Talk for Writing

What is ‘Talk for Writing’?

As part of our school priorities at St. John Fisher, we aim to raise the attainment of our pupils in writing through an engaging, relevant and rich curriculum. In order to support this we have joined a nationwide project called ‘Talk for Writing,’ which has a proven record of accelerating children’s learning.

Talk for Writing is split into three phases:

1. Imitation: telling the story

Imitation phase is when the children really get to know what text type they are going to be learning about. They learn a model text off by heart using a ‘text map’ to help them. Then they look at the structure, the language and other features that they need to know for their own writing.

2. Innovation: changing a story

This phase is when the teacher uses shared writing (writing as a class) to create a text that is very similar to the one they have just learnt in the imitation phase. Younger writers or less confident writers may need to stay close to the structure and the vocabulary used in the model text to build confidence and understanding. More confident writers will come away from the model text and want to explore their own ideas or ways of writing.  Within this phase we would also encourage children to ‘magpie’ good ideas/vocabulary to use in their own writing.

3. Independent application: writing my own story

This phase is when the children are expected to write independently and apply the skills they have learned. Their final piece of writing is called the ‘hot task’.  Typically, teachers work with the children to set ‘tickable targets’ (toolkit) which focus on aspects that they need to attend to followed by an opportunity to polish and publish their work.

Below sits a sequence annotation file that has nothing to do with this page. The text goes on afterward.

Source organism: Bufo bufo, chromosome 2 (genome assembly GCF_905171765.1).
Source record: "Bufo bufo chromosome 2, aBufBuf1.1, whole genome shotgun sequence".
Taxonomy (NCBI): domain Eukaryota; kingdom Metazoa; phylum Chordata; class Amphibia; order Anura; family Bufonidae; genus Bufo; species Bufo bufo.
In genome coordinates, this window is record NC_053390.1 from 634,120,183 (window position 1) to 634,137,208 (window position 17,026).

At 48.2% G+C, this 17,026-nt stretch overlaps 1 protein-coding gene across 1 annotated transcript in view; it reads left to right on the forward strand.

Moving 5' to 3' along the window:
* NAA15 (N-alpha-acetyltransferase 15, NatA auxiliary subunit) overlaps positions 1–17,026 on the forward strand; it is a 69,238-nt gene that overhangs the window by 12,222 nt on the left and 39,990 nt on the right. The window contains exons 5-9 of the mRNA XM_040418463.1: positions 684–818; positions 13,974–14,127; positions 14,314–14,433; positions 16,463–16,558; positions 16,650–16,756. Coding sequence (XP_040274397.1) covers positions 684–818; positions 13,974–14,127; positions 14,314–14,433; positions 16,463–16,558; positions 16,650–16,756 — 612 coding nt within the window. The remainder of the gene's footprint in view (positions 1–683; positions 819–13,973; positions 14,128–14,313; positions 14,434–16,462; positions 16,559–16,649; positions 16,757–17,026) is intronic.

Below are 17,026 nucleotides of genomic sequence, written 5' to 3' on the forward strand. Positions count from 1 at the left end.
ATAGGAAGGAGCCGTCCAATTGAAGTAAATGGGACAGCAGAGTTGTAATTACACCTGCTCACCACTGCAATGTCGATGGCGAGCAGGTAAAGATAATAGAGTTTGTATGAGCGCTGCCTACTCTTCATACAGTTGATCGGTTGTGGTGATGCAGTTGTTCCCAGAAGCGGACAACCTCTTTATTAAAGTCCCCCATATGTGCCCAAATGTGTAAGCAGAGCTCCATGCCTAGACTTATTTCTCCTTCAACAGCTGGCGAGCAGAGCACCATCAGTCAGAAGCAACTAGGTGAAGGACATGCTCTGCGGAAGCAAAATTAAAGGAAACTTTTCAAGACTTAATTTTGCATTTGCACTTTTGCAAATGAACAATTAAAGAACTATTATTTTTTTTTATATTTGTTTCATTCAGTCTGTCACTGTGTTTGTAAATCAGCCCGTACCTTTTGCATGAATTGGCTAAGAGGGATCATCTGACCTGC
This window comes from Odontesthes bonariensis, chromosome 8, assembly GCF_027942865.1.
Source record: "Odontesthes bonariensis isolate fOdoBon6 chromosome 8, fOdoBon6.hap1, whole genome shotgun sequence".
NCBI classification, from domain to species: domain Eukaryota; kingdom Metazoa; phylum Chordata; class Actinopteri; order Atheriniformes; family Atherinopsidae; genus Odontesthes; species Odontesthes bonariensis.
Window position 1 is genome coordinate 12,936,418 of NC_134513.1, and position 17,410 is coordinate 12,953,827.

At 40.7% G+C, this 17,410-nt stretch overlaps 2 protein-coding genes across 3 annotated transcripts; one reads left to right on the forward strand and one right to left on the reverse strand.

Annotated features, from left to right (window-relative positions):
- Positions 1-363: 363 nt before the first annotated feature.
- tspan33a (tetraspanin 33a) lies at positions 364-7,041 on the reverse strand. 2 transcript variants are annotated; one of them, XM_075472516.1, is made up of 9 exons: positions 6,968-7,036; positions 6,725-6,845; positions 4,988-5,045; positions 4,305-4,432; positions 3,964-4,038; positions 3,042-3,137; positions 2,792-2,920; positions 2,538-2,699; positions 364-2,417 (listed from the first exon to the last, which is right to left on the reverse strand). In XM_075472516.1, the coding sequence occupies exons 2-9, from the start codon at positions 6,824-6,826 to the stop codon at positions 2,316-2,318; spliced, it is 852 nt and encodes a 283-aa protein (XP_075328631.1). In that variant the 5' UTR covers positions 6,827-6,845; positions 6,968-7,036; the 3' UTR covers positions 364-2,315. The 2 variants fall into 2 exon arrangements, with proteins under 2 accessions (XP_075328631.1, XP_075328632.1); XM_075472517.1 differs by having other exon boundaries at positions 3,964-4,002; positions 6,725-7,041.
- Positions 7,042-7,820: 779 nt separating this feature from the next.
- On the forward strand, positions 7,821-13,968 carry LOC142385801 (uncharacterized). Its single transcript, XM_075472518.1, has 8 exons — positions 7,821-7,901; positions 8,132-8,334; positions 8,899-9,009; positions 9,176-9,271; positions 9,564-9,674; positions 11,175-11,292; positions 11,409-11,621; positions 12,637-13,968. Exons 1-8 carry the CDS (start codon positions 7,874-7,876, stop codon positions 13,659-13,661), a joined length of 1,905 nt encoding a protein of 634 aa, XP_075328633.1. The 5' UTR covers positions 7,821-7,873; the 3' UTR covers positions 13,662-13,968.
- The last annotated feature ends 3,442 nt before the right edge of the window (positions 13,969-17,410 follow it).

How and why can ’Talk for Writing’ benefit pupils at St. John Fisher?

Talk for Writing is powerful because it enables children to imitate orally the language they need for a particular topic before reading and analysing it and then writing their own version .  Talk for Writing is very much dependent on the use of quality literature. Our school takes this very seriously and has invested in quality books for every year group. Teachers can use these alongside ‘model texts’, to develop pupil’s understanding of unfamiliar words and ambitious vocabulary which in turn will improve writing attainment.

What can you do to help?

1. Talk for Writing begins and ends with enjoying stories and reading books. Children who read for pleasure are more likely to succeed as writers because of the way in which reading develops language development. At St. John Fisher, we encourage all parents to read with their children every day, whatever their age or ability.  

2. Your child may bring home a story/text map to learn from time to time as part of their home learning.  Encourage your child to use their text map to retell the story they are learning in class.  
For more information about Talk for Writing visit the website: